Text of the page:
An object can be described by words only if it has some quality such as name, form, action, relationship with some other object, etc. The Self does not have any quality at all. The vedas cannot therefore directly describe the supreme Self. They only point to it by means of various arrow-marks.

abhijAnAmi brAhmaNam AkhyAtAram vicakshaNam
evam yo"bhivijAnAti sa jAnAti param hi tat 45

45. I consider one who understands the purport of the vedas thus and expounds it to be a wise man. One who knows thus knows the supreme Self.

nAsya paryeshaNam gacchet pratyarthishu kadAcana
avicinvannimam vede tatah paSyati tam prabhum 46

46. The spiritual aspirant should not should not identify himself with the body and senses and should not go after sense-objects which take him away from the Self. Shunning accumulation of sense-objects, he should contemplate on the meanings of the words ""that" and "thou" in the upanishads and realize the supreme brahman as his own self.

tUshNImbhUta upAsIta na cecchenmanasA api
abhyAvarteta brahmAsmai bahvanantaramApnuyAt 47

47. Since the Self can be realized only by giving up all sense-objects, one should resort to quietude, i.e., give up all action and meditate on the Self. He should not even think of sense-objects. To such a person the Self reveals itself and he attains the Self which is beyond the dense darkness of ignorance.

(In many of these verses the words do not themselves convey all the meanings. SrI Sankara has given extended meanings conveying the real purport. The translation here is based on his commentary.)

maunAddhi munirbhavati nAraNyavasanAnmunih
aksharam tam tu yo veda sa muniSreshTha ucyate 48

48. Only by quietude (by giving up all action and always meditating on the Self) one becomes a muni, and not merely by living in a forest. He who has realized the eternal supreme Self is the greatest of munis.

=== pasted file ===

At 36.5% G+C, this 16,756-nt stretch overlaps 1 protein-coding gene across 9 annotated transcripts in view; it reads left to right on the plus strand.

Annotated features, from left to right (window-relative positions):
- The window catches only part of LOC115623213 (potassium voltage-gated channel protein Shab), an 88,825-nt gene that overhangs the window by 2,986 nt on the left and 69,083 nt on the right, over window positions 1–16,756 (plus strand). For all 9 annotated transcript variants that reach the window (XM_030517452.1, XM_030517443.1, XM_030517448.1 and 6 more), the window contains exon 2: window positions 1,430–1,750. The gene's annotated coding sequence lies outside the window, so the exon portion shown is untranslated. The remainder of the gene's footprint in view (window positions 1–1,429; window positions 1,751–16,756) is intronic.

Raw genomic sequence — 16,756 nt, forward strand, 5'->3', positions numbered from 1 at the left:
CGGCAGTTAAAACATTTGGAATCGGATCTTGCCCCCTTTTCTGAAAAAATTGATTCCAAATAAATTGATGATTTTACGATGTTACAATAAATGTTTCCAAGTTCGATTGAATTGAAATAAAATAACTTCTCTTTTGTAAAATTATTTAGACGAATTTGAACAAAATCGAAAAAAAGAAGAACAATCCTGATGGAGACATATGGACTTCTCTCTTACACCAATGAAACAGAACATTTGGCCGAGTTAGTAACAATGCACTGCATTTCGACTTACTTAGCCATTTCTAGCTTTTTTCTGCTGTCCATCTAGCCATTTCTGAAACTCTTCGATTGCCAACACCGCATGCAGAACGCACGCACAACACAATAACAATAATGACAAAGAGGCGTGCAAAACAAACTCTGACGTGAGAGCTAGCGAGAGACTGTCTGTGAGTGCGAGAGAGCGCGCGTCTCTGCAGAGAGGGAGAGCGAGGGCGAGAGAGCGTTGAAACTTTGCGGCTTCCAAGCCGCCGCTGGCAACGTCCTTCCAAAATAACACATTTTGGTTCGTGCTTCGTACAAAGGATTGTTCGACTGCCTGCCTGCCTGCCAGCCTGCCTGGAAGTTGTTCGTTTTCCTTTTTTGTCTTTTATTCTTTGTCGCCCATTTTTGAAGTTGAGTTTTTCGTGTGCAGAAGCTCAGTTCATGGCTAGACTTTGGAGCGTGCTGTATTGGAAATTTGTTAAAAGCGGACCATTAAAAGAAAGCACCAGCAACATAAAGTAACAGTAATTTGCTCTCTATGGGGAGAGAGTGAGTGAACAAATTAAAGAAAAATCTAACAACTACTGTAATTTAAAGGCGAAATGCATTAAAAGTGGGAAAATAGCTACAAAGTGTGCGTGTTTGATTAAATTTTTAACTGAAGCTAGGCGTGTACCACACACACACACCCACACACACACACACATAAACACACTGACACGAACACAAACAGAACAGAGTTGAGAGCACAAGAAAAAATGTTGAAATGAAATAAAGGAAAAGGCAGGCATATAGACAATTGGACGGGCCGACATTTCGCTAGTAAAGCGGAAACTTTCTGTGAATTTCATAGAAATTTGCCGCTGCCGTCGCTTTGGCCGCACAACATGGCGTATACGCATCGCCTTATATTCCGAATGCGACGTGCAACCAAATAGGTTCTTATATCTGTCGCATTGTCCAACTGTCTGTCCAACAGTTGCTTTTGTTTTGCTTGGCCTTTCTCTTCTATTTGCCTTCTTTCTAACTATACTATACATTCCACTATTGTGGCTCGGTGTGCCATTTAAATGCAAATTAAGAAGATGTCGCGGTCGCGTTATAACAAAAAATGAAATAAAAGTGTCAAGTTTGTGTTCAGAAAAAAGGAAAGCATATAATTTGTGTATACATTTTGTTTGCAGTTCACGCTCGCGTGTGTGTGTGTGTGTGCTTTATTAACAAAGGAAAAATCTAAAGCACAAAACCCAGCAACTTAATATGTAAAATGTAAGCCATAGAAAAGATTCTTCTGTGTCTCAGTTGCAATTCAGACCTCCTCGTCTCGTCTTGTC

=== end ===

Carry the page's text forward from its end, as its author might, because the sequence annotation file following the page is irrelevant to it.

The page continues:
sarvArthAnAm vyAkaraNAd vaiyAkaraNa ucyate
tanmUlato vyAkaraNam vyAkarotIti tat tathA 49

49. A grammarian merely analyses words and derives them from their sources. He thus knows the sources of words. brahman is the source of all names and forms. The knower of the Self thus knows the source of everything in this universe. He is therefore the real grammarian.

There is a statement in the br. up, "anena jIvenAtmanA anupraviSya nAmarUpe vyAkaravANi", which means " By entering in the form of the jIva I shall manifest all names and forms". Here the word "vyAkara" is used from which the word "vyAkaraNa" which means "grammar is derived.

pratyakshadarSI lokAnAm sarvadarSI bhavennarah
satye vai brahmaNi tishThamstadvidvAn sarvavid bhavet 50

50. The person who sees the worlds as they are (as brahman itself) is the one who sees everything. Being established in brahman which is Truth, the knower of brahman is omniscient.

JnAnAdishu sthito"pyevam kshatriya brahma paSyati
VedAnAm cArapUrveNa caitadvidvan bravImi te 51

51. O Kshatriya, By being established in knowledge and the other disciplines mentioned earlier such as truthfulness, study of the vedas, reflection and contemplation, etc., one realizes brahman. O wise one, I shall tell you about these (study, reflection and contemplation) now (in the next chapter).

End of Chapter-2.